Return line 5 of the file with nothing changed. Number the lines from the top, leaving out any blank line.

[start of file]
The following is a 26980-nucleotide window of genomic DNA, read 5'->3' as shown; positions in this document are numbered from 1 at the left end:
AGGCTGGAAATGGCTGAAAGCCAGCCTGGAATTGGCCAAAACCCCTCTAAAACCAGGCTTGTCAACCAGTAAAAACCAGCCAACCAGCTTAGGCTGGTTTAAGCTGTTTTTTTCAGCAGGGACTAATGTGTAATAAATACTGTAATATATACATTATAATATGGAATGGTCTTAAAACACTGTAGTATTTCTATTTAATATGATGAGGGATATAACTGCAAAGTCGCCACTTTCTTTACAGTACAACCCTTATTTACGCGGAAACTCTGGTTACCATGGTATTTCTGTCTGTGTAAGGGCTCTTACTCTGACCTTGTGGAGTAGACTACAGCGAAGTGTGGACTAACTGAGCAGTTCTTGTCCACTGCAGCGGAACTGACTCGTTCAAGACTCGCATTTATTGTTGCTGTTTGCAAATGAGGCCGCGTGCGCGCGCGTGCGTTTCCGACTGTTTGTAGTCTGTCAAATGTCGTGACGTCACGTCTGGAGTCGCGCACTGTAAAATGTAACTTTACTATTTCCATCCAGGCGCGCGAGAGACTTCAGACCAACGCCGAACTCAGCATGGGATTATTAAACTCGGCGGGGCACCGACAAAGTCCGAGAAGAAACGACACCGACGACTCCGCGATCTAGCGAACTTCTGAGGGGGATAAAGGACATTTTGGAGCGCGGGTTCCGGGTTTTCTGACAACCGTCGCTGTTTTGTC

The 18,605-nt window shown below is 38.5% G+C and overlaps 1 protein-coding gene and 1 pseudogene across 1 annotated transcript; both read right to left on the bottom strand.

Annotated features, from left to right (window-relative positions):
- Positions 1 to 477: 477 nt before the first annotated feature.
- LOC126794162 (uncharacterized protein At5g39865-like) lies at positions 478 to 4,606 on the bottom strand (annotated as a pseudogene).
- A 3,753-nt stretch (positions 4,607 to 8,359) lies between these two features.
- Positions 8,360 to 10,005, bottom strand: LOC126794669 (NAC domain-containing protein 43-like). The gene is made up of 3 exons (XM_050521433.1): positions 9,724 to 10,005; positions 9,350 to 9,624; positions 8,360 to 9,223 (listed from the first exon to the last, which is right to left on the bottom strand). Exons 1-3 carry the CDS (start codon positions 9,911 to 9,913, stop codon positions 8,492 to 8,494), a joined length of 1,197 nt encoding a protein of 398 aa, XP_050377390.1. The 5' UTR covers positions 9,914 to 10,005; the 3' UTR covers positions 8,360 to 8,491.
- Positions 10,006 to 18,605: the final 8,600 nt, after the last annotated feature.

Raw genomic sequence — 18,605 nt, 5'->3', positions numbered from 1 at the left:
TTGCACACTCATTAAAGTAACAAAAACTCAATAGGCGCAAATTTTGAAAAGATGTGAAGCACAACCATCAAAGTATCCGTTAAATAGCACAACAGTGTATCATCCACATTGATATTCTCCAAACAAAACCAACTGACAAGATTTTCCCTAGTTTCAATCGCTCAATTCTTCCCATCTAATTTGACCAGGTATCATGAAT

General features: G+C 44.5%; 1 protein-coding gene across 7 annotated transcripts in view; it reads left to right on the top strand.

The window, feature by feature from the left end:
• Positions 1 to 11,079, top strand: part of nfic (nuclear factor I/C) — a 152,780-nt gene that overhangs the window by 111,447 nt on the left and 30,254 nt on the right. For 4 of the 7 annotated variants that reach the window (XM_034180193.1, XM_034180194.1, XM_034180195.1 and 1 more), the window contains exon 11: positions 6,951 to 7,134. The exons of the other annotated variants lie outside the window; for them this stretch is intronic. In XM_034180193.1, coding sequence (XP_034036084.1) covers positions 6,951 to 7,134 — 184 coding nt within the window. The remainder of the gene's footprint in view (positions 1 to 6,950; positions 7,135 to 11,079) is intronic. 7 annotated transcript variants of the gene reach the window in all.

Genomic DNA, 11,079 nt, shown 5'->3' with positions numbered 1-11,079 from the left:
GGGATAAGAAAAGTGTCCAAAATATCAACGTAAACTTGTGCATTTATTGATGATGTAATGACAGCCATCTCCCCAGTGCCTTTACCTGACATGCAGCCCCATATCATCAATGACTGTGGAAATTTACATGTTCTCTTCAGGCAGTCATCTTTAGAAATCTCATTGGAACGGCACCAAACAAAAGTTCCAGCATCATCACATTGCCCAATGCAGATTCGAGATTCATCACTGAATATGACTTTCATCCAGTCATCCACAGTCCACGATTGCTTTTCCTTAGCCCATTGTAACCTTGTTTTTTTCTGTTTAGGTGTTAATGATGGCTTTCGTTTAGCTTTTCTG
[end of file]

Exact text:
- Positions 1 to 477: 477 nt before the first annotated feature.